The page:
Its not just farming in the countryside that is improving leaps and bounds in innovation.
Marianne Cufone’s own brand of ‘recirculating farm’, in her home city of New Orleans, is proving that large scale farming can be achieved with the smallest of plots.
The third most poverty stricken county in the States, healthy food is in short supply in Louisiana, with 18% of homes not having access to good sources of nutrition. To show how ordinary people could grow their own healthy ingredients with limited space, Marianne used homegrown bamboo to create scaffolding that could support multiple stacks of plots.
Growing staples such as cucumbers, tomatoes and strawberries; she used an eight square foot, rubber lined pond for irrigation and fish waste as fertiliser. This kind of setup can be erected for $6,000 and could potentially be installed anywhere.
Environmentally friendly farming in America is also learning to embrace emerging technologies like AI.
Irving Fain’s Bowery Farming uses hundreds of sensors connected to a massive network in order to measure the health of the crops in inside his indoor vertical farm. Every possible variable is accounted for, from moisture to LED lights to the plant feed, this allows Irving to produce enough veggies to deliver to three Whole Food stores (as well as a number of restaurants) without the use of pesticides.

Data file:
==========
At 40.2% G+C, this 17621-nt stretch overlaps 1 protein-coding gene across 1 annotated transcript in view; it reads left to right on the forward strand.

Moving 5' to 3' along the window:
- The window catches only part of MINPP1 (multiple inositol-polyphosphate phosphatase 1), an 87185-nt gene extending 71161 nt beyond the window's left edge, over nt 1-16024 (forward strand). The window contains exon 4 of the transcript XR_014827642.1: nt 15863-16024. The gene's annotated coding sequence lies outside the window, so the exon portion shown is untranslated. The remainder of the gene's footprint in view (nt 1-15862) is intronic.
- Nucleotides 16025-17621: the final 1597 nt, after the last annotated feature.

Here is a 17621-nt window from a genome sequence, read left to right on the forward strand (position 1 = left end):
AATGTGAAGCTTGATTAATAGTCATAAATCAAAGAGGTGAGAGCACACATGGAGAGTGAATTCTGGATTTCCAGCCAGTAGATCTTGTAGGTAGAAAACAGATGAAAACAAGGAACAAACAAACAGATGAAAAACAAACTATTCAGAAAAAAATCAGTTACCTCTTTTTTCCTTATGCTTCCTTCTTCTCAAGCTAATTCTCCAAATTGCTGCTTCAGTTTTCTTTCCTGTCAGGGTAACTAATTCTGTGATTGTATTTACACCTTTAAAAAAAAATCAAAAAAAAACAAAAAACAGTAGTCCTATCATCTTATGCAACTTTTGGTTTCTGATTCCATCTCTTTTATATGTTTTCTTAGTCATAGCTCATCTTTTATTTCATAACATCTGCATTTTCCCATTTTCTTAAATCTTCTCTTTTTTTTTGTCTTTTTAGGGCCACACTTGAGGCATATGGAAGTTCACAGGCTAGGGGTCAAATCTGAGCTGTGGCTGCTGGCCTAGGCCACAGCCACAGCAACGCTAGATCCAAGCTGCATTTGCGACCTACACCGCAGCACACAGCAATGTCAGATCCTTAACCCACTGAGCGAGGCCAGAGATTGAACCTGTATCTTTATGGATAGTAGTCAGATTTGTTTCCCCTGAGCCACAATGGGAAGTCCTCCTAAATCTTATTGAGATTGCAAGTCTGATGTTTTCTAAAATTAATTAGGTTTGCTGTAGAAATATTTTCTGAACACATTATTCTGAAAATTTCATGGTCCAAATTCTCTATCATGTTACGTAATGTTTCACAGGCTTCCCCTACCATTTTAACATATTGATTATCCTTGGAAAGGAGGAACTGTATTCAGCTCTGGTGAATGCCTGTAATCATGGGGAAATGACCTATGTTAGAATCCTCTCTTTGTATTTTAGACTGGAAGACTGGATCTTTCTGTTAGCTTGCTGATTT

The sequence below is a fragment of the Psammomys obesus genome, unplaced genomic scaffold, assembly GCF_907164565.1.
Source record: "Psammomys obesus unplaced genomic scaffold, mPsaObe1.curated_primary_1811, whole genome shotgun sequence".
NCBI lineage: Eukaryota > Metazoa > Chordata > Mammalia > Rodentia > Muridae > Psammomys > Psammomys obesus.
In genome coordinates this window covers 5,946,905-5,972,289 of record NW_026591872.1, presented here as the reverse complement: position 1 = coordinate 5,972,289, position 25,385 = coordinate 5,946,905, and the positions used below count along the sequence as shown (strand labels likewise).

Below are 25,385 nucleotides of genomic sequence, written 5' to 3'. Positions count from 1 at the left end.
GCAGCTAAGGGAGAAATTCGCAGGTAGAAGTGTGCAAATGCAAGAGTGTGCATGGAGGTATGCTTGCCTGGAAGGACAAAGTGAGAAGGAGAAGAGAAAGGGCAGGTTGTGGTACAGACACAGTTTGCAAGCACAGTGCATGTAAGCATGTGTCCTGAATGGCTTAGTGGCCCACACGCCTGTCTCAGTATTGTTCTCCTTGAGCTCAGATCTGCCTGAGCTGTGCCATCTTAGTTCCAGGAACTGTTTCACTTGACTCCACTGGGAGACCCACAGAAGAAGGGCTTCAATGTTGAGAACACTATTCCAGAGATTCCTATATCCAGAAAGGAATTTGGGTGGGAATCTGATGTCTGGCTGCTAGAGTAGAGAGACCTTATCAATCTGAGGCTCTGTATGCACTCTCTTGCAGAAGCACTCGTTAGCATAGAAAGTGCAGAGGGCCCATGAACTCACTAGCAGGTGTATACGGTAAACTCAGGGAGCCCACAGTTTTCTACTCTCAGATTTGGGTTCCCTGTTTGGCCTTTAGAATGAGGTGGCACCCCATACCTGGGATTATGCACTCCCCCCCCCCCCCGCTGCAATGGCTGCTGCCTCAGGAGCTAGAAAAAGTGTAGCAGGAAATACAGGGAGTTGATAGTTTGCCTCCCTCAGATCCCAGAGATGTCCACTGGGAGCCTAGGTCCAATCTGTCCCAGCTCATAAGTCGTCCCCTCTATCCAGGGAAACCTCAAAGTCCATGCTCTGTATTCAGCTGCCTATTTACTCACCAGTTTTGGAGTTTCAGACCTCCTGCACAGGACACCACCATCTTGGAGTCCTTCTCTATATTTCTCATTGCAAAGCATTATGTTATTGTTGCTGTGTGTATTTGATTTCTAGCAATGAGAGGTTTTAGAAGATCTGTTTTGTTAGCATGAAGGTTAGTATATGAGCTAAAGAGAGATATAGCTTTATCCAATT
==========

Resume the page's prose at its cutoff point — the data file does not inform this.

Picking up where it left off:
Considering that his farm uses 95% less water than the average US holding and the food travels less than 10 miles to reach its destination, its hard to see how food production could get much greener.
However, the food product that is at the root of our current environmental woes is the one that is most widely eaten: meat.
Not only does meat production require a mammoth amount of water, it also ends up producing an insane amount of methane gases. Although hundreds of thousands of vegans argue that we can halt this by simply not eating animal-products, a handful of companies have sprouted up to offer another alternative.
Uma Valeti is one such innovator, attempting to grow meat in a lab. Cruelty free and without the same environmental impacts, Memphis Meats debuted their first lab grown chicken breast this year, although it cost $9,000 to create – food critics reported that it tasted just like the real thing!
Thanks to innovative startups and ambitious farmers like the above, America is forging its own path into a greener future.